LACW is committed to supporting our clients to get bail and stay out on bail. This is how women keep their kids and their housing. It’s also how a sentencing court can see what a woman can do with case management support. See the attached article regarding the rising numbers of unsentenced prisoners swelling Victoria’s […]Continue reading
Three years ago, we responded to the growing numbers of women in prison, especially women being held on remand, pre-sentence by developing Victoria’s first dedicated criminal defence practice for women. We get women out on bail. We get them linked to services and that means we get them better outcomes at the point of sentence. […]Continue reading
Some of us working in the criminal justice system have seen Victoria Police’s changing attitudes to family violence. Police now seem more likely to respond to and charge those accused of family violence. At LACW we are also observing a significant number of women, victims of family violence themselves, on the receiving end of police […]Continue reading
Recent research confirms what many of us working in the criminal justice system know to be true: women exiting prison are far more likely to return when housing issues and substance abuse are not adequately addressed. LACW commends programs that support women in prison and on release but our challenge to government is to fund those […]Continue reading
The Law Institute of Victoria has profiled LACW to coincide with our official launch.
Done by Law program on the spike in rates of imprisonment for Aboriginal and Torres Strait Islander people in Victoria with special guest, Ruth Barson from the Human Rights Law Centre, 3CR Community Radio.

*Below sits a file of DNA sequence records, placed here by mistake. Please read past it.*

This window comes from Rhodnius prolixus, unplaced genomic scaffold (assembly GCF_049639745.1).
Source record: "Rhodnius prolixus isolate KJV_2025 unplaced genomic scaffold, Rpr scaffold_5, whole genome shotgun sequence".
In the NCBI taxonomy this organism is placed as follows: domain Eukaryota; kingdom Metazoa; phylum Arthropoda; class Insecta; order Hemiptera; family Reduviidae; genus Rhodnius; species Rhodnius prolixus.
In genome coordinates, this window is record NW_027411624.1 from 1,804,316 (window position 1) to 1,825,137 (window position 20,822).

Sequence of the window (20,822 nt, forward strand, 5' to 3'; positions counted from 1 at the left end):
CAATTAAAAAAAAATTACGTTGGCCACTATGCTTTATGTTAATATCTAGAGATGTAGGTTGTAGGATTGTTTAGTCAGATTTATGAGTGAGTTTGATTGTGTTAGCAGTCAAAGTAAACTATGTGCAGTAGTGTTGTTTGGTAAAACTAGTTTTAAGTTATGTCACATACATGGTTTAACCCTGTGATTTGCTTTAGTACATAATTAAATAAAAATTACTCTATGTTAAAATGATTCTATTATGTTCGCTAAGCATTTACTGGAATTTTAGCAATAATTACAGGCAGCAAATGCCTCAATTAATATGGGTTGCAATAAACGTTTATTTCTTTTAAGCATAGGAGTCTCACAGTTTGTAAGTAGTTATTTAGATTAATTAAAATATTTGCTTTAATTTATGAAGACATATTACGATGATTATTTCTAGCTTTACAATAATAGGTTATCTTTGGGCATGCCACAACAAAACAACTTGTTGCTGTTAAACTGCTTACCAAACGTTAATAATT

These earlier news articles track the slow and steady rise in rates of imprisonment for women, as well as illustrating many of the circumstances that drive the criminalisation of women: ‘Pressure on womens jails’, The Age, 20 March 2011 ‘The women inside’, The Age, 22 June 2010
See a summary of research and developments around women and prisons in Victoria between 1970 and 2010, via the Australian Prisons Project, UNSW. ‘Addressing women’s victimisation histories in custodial settings’, Australian Institute of Family Studies, December 2012. ‘Responding to the children of women in prison: Making the invisible visible’, Australian Institute of Family Studies, 2011. […]Continue reading
It is clear that Victoria needs an approach that can help people stay out of prison. When any person goes the jail the consequences reverberate through communities but the knock-on impacts can be particularly serious for women who are often carers and parents. ‘Australia’s prison system overcrowded to bursting point with more than 33,000 people […]Continue reading